Issue 19| April 20, 2012

Date set for entry into U.S.-Colombia trade agreement
President Obama announced that the U.S.-Colombia Trade Promotion Agreement (CTPA) will be taking effect on May 15. The CTPA will remove duties on more than 80 percent of U.S. exports of consumer and industrial products as well as on more than 50 percent of U.S. exports of agricultural products. “This agreement will provide American businesses, farmers and ranchers with significantly improved access to the third largest economy in South America,” United States Trade Representative Ron Kirk stated on April 15. The U.S. International Trade Commission projected an increase in U.S. GDP of $2.5 billion due to trade gains from the agreement.   

Japanese exports buoy economic recovery
The Japanese economy enjoyed unexpectedly high export growth in March, helped along by strong exports of automobiles to the U.S. market. Toyota Motor Corp., Japan’s largest producer of motor vehicles, increased projected sales for 2012 on April 5, noting improved consumer confidence. The increasing rate of exports, along with large amounts of reconstruction expenditure by the government, strengthens expectations that Japan will meet the International Monetary Fund’s projection of as much as 2 percent of GDP growth this year.

Argentina Repsol seizure alarms investors
Many foreign investors were concerned when Argentina announced on April 16 that it would be seizing majority control over Repsol YPF. The Argentine government had alleged that Spain’s largest petroleum company had been using revenues to pay out dividends instead of adequately investing in the country. Some European leaders noted that the action could possibly set a precedent for the president of Argentina, Cristina Fernández de Kirchner, to take similar steps against other foreign companies. “I am alarmed to note that the president referred in her speech to investments in other sectors such as telecoms and banking,” remarked Catherine Ashton, the European Union’s high representative for foreign affairs.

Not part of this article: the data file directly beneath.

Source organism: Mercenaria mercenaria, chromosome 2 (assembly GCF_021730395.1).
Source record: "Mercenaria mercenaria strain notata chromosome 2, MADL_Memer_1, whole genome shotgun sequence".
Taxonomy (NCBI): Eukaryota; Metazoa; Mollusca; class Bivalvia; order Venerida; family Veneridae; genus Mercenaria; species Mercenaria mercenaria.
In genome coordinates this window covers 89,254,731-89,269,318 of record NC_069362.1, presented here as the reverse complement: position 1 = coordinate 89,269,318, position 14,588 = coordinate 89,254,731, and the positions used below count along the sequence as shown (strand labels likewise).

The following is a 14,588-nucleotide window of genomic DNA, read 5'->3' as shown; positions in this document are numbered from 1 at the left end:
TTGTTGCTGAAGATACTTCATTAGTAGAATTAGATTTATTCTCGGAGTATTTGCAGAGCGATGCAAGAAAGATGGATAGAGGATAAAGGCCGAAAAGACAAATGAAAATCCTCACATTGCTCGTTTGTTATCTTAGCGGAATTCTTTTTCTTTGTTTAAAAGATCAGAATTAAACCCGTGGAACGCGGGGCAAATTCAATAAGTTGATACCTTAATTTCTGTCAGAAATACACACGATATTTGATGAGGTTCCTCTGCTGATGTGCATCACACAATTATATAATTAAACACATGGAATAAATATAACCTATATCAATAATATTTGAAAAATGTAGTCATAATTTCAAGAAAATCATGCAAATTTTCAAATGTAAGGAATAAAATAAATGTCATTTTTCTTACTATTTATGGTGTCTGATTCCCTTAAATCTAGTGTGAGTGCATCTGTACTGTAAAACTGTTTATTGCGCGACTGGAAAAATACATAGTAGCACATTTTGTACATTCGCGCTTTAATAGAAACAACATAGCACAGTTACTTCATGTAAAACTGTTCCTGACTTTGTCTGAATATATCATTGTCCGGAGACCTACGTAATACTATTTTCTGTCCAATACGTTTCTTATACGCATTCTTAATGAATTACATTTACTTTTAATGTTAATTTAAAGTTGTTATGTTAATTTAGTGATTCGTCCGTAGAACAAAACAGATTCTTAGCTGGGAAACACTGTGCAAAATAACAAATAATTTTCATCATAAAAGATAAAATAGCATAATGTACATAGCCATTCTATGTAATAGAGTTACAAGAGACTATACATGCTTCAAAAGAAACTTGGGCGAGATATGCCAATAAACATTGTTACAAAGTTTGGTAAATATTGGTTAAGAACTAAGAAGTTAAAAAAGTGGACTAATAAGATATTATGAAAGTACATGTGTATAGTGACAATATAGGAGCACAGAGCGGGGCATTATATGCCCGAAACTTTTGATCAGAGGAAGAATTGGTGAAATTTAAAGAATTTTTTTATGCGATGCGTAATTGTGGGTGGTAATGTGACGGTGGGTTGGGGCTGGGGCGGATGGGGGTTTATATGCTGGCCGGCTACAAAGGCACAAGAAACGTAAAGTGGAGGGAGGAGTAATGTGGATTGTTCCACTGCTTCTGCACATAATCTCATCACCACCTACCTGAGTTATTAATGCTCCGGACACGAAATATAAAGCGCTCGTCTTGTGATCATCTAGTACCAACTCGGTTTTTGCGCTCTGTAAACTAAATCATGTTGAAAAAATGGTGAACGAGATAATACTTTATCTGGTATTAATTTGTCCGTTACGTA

L.A. Mayor Villaraigosa proposes sales tax extension for transportation funding
Mayor Antonio Villaraigosa proposed a November ballot measure for an indefinite half-cent sales tax extension in his State of the City address on April 18. Approval of the tax extension, named Measure R, would allow Los Angeles County to continue expanding available transportation infrastructure. While the mayor has worked to secure billions in federal loans in order to finish 30 years of transportation projects in 10, Republican opposition in Congress has stonewalled the effort. “Regardless of what Washington does, we are not going to wait another day,” Mayor Villaraigosa said.  

World Bank forecasts gentle Chinese slowdown
A new World Bank report forecasts a growth rate of 8.2 percent for the Chinese GDP in 2012, soothing fears of a “hard landing” for the world’s second largest economy. Worries concerning the continuation of Chinese growth were raised in March when Premier Wen Jiabao provided a target of 7.5 percent for this year, the lowest rate since 2004. While the projected growth rate exceeds the official expectation, it is nonetheless a drop from the 9.2 percent increase of 2011, the slowdown being primarily due to lower export volume. 

Euro crisis continues as France, Spain sell bonds
Concerns over the fiscal health of France and Spain grew as investors saw an increase in bond yields from March to April. Worries relating to Spain had been spurred by Prime Minister Mariano Rajoy’s announcement on March 2 that the country would not be able to meet its deficit target of 4.4 percent for 2012, later projecting a 5.3 percent shortfall. Meanwhile, French presidential contender Francois Hollande has perturbed investors by proposing an increase in minimum wage and an increase in the highest tax rate to 75 percent, policies that critics allege would decrease France’s global competitiveness and its ability to balance the budget.

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Compiled by: Simon Huang, Global Initiatives Intern

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